Donald Trump suggests Kim Jong Un may visit White House, but only if summit goes well

A combination photo shows U.S.  President Donald Trump and North Korean leader Kim Jong Un.  .
A combination photo shows U.S. President Donald Trump and North Korean leader Kim Jong Un. . Reuters/Kevin Lamarque /Korea Summit Press Pool

U.S. President Donald Trump on Thursday held out the prospect of inviting North Korean leader Kim Jong Un  to the White House if he deemed next week’s summit a success while also signaling he was willing to walk away if he thought talks did not go well.

At a White House news conference with Japanese Prime Minister Shinzo Abe, Trump repeated what he said last Friday that it was possible he and Kim could sign an agreement to end the 1950-53 Korean War, which was concluded only with a truce, not a peace treaty.

“We could sign an agreement, as you know that would be a first step … We’re looking at it, we’re talking about it with a lot of other people,” Trump told reporters on Thursday. “That’s probably the easy part. The hard part remains after that.”

Trump added that he hoped someday U.S. relations with Kim‘s secretive Pyongyang government could be normalized.

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The main issue for the June 12 summit in Singapore is the U.S. demand for North Korea to abandon a nuclear weapons program that now threatens the United States. North Korea has rejected giving up its arsenal unilaterally.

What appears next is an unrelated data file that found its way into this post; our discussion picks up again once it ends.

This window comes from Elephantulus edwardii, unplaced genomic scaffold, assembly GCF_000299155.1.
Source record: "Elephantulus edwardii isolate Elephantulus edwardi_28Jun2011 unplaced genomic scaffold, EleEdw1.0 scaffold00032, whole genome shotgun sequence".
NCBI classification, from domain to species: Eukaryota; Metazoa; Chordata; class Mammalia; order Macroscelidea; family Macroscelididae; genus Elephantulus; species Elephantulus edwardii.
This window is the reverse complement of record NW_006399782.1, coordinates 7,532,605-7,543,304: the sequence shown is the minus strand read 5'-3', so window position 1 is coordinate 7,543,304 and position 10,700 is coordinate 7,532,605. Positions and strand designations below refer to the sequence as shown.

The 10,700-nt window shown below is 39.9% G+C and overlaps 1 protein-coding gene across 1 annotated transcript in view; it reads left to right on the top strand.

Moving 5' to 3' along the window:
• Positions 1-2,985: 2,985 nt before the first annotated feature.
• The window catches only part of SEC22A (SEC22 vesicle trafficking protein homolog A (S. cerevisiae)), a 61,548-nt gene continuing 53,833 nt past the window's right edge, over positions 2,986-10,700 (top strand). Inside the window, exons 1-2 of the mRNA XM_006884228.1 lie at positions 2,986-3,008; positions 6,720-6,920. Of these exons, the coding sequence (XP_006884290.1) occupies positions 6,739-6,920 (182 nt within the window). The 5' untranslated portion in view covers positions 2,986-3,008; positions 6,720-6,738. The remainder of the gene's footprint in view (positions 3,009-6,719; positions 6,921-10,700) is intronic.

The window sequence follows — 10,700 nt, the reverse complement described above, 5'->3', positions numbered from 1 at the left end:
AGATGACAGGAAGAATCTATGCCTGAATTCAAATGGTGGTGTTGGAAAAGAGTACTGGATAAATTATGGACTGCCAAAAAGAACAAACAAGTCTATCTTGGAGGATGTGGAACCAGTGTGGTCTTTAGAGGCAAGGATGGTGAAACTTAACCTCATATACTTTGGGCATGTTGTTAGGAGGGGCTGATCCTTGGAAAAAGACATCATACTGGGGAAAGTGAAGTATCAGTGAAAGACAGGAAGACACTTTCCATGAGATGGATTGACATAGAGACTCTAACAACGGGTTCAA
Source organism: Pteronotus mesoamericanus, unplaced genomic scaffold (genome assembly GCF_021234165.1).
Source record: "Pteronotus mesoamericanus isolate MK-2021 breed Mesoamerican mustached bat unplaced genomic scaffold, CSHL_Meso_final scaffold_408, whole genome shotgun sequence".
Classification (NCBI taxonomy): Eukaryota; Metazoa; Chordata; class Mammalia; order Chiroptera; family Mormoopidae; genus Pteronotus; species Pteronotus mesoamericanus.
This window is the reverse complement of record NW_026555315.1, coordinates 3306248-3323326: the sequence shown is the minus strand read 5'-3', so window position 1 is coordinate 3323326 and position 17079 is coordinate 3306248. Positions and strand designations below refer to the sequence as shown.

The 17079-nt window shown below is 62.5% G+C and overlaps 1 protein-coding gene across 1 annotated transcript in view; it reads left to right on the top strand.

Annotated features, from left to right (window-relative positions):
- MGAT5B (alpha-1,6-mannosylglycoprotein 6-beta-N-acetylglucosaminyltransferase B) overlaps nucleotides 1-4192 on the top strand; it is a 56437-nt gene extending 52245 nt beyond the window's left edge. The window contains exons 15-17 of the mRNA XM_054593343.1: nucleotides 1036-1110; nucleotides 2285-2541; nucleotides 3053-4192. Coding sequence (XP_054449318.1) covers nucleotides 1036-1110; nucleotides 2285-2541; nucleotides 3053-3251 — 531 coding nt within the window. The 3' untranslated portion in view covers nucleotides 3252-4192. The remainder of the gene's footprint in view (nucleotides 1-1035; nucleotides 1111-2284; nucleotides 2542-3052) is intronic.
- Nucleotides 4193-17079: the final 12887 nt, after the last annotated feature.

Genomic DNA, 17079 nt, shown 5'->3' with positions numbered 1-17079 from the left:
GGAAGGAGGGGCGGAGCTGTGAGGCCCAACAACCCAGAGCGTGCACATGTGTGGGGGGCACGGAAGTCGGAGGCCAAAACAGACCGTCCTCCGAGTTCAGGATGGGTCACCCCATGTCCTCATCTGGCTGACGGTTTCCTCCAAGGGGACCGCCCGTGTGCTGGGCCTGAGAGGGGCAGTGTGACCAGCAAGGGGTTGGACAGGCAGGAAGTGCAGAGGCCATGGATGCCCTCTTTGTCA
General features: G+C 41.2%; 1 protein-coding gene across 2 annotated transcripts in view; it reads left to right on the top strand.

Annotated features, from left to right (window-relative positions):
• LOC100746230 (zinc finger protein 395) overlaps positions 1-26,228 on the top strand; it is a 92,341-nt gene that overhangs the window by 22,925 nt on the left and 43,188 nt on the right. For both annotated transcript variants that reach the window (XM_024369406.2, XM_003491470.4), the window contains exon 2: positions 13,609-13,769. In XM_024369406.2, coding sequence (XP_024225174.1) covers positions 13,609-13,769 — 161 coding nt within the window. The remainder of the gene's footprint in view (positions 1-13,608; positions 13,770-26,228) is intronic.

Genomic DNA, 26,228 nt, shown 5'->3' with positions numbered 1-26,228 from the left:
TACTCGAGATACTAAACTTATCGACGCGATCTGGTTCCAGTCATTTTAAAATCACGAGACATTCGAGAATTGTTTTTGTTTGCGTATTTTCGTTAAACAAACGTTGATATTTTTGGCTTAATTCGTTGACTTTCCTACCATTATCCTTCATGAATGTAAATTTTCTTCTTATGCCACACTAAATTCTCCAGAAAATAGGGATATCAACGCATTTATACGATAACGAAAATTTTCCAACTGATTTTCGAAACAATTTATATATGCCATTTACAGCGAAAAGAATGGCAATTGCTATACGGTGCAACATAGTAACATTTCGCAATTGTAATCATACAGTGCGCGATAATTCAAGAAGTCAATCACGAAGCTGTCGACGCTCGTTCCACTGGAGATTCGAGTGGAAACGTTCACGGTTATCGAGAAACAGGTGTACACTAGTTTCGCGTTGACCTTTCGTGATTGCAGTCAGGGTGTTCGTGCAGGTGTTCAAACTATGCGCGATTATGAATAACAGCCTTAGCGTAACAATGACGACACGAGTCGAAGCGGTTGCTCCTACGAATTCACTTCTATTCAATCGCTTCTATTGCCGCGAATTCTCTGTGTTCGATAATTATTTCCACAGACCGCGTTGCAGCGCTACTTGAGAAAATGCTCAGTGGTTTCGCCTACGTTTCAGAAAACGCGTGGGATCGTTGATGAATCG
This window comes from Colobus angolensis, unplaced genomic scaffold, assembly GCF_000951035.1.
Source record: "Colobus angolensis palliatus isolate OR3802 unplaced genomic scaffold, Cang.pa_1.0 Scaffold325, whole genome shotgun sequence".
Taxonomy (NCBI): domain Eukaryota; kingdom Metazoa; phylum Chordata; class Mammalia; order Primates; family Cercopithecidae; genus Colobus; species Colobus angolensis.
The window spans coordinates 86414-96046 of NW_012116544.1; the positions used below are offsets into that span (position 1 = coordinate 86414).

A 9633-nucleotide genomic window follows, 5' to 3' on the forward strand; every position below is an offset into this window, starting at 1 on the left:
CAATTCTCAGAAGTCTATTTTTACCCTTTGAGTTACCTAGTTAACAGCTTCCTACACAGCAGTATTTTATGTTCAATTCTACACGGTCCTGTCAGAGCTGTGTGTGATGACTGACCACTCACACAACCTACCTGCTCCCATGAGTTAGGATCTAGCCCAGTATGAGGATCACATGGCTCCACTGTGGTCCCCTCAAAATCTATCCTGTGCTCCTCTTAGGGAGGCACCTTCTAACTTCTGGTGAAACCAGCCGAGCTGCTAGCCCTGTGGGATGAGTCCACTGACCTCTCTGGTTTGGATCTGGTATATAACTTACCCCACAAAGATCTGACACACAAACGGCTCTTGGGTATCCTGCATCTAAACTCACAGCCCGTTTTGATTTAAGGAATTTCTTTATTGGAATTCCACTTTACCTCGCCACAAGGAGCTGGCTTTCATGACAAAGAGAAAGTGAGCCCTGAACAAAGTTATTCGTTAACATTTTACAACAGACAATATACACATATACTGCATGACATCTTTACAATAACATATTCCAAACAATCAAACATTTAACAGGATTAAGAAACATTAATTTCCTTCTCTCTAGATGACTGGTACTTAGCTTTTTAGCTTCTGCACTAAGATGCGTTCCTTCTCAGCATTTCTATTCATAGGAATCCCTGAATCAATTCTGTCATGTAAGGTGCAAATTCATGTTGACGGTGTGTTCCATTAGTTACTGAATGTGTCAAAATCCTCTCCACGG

North Korea defends its nuclear and missile programs as a deterrent against what it sees as U.S. aggression. The United States stations 28,500 troops in South Korea, a legacy of the Korean War.

Trump said he would quit the talks if he felt he must, and would ramp up U.S. sanctions pressure on North Korea if the talks did not go well.

Earlier, Trump told reporters it was essential that North Korea give up its nuclear weapons. “If they don’t denuclearize, that will not be acceptable,” he told reporters shortly after Abe arrived at theWhite House.

“I am totally prepared to walk away,” he later said at the news conference.

READ MORE: North Korea-U.S. summit: Who will pay for Kim Jong Un’s hotel bill in Singapore?

On the other hand, Trump said he might extend an invitation to Kim to Washington.

“Certainly if it goes well. I think it would be well received,” he said in answer to a question. “I think he would look at it very favorably so I think that could happen.”

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Trump also pledged to bring up the subject of Japanese abductees with Kim, after Abe focused on the issue during their earlier conversation.

“He talked about it long and hard and passionately and I will follow his wishes and we will be discussing that with North Korea absolutely, absolutely,” Trump said.